As well you've seen here that Demiurg has experimented with it and is keeping tabs on it and he's part of a western dev. :) Just because devs don't talk about features that don't make it into released games doesn't mean they didn't try to implement or didn't want to implement those features.

    Regards,
    SB
     
  9. Demirug

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    From a developer point of view the missing driver support is not the major problem. We all know that if you want better driver support for a feature just use it and add a benchmark to your game. OK this works only if you have a major title in development.

    The main problem is that most games still need to support a DX9 mode. Unfortunately the DX11 multithread support is a structure breaking feature. You need to design your engine around it. But such an engine will not work with DX9 (or OpenGL) anymore as long as you don’t emulate the DX11 multithread feature for other (single threaded) 3D APIs by your own.
     
  10. Silent_Buddha

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    Will the Dx11 multithreaded support work gracefully on Dx10/10.1? Or is the situation there similar to Dx9?

    Regards,
    SB
     
  11. Andrew Lauritzen

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    IIRC if you write in the DX11 API it works on all feature levels (including 9_x although it may force it to serialize the command stream on the lower ones? I don't recall) but the issue is if you want to support a DX9 API app say on Windows XP (not just DX9 cards), it's hard to structure an abstract rendering interface that works well for both. Not necessarily impossible mind you, but hard.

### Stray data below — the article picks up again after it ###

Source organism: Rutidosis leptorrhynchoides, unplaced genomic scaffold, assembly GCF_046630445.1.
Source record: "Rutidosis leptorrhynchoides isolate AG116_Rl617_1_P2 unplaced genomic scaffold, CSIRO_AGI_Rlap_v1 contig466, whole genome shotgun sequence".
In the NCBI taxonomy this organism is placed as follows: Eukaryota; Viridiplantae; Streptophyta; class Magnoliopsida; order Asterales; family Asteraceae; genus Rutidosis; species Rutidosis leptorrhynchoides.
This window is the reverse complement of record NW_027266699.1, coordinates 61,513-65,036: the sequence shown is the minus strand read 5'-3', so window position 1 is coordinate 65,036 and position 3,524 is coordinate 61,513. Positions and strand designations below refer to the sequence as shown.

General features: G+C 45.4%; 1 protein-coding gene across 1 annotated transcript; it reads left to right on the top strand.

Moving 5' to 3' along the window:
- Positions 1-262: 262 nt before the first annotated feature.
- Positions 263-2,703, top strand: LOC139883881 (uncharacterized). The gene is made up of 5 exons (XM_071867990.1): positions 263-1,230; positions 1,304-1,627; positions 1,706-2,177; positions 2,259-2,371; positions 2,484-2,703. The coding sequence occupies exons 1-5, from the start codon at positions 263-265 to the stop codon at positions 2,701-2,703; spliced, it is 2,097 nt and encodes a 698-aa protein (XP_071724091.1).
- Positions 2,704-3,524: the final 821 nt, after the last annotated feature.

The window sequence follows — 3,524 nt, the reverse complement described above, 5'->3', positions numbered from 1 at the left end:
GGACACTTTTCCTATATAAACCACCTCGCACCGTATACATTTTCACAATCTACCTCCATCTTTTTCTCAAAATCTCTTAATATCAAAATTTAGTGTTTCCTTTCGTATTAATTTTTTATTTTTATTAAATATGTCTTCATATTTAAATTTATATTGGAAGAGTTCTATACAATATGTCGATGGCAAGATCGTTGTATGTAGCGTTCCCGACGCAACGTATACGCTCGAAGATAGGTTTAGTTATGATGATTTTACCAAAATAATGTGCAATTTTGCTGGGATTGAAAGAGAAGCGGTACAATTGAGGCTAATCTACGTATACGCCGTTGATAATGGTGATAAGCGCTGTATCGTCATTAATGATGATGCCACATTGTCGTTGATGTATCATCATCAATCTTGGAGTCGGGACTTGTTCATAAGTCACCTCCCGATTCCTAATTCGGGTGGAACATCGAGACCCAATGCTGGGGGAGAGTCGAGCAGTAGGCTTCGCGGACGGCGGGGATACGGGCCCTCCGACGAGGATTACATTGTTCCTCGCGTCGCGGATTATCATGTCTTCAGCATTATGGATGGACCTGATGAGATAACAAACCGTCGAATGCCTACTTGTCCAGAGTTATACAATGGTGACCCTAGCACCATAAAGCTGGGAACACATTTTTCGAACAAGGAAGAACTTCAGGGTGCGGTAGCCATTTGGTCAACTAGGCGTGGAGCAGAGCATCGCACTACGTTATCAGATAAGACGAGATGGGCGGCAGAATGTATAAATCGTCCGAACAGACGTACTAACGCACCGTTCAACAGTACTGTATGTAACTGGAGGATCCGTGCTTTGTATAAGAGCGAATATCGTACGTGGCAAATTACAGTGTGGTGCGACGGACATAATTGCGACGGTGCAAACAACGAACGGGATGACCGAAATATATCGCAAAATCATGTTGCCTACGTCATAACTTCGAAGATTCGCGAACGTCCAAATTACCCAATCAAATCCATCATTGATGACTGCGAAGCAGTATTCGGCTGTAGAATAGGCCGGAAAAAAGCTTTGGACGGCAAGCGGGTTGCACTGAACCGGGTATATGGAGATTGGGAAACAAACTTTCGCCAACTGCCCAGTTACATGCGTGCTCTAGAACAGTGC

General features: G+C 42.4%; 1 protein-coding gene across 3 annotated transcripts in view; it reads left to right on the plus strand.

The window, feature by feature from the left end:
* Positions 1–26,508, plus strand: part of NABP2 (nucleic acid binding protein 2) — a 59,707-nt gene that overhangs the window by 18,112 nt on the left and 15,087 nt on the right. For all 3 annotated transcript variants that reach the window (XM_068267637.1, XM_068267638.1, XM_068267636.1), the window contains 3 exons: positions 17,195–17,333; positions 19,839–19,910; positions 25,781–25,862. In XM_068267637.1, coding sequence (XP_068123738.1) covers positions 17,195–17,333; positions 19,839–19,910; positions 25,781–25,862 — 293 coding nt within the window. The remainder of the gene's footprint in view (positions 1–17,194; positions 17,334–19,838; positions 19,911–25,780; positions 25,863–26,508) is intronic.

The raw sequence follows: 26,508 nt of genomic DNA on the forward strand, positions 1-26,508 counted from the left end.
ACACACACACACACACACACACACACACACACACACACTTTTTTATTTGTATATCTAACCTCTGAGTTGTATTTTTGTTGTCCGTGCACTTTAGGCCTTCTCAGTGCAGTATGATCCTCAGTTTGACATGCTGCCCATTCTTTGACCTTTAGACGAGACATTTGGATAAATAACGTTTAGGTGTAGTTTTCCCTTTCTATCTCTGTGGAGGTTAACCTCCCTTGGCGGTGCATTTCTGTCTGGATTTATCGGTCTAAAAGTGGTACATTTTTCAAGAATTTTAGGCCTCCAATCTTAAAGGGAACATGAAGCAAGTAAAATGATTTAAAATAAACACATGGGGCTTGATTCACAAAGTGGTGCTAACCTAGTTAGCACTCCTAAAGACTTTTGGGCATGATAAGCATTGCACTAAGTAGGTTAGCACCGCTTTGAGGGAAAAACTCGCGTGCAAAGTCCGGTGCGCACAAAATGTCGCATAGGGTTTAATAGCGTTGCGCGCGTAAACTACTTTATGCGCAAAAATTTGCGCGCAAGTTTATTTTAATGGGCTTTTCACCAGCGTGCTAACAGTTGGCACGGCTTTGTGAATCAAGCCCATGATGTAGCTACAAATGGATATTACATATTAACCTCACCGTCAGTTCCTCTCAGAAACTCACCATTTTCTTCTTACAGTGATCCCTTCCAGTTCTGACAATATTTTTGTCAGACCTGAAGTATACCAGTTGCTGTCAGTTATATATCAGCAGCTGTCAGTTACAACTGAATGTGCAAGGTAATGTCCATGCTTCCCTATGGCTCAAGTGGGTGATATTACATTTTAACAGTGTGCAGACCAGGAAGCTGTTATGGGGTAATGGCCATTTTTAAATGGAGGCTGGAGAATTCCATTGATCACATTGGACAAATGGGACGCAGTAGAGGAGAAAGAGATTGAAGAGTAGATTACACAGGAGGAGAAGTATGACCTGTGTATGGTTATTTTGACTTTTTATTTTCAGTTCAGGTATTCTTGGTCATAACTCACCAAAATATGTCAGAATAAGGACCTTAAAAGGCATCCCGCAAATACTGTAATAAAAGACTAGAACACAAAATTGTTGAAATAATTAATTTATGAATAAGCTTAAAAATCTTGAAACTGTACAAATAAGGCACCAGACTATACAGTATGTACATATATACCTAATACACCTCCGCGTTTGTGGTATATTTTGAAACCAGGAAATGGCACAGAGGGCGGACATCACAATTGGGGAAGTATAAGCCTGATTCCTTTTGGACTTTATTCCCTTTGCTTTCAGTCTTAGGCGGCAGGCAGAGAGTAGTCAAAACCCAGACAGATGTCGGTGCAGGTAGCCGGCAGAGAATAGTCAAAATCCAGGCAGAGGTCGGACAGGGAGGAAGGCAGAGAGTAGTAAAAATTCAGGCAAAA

12. homerdog

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    Why can't you just use the DX9 feature level? Then all you lose is WinXP support, which is rapidly becoming a non issue.
     
  13. Demirug

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    The 9.x levels make use of DX9 drivers that have no interface for multithread context support. Therefore the runtime needs to use the fallback.

    The 9.X feature levels have a higher CPU overhead and don’t support all features that you can access by using nativeDX9. As I don’t have actual numbers of Vista/Win7 users with DX) level hardware by hand I don’t know how big this issue is at the moment. But there are still too many XP users out there and with the current state of PC gaming at all it would be a bad idea to kick them out.
     
  14. cho

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    Maybe the DirectX-self not full ready yet ? :)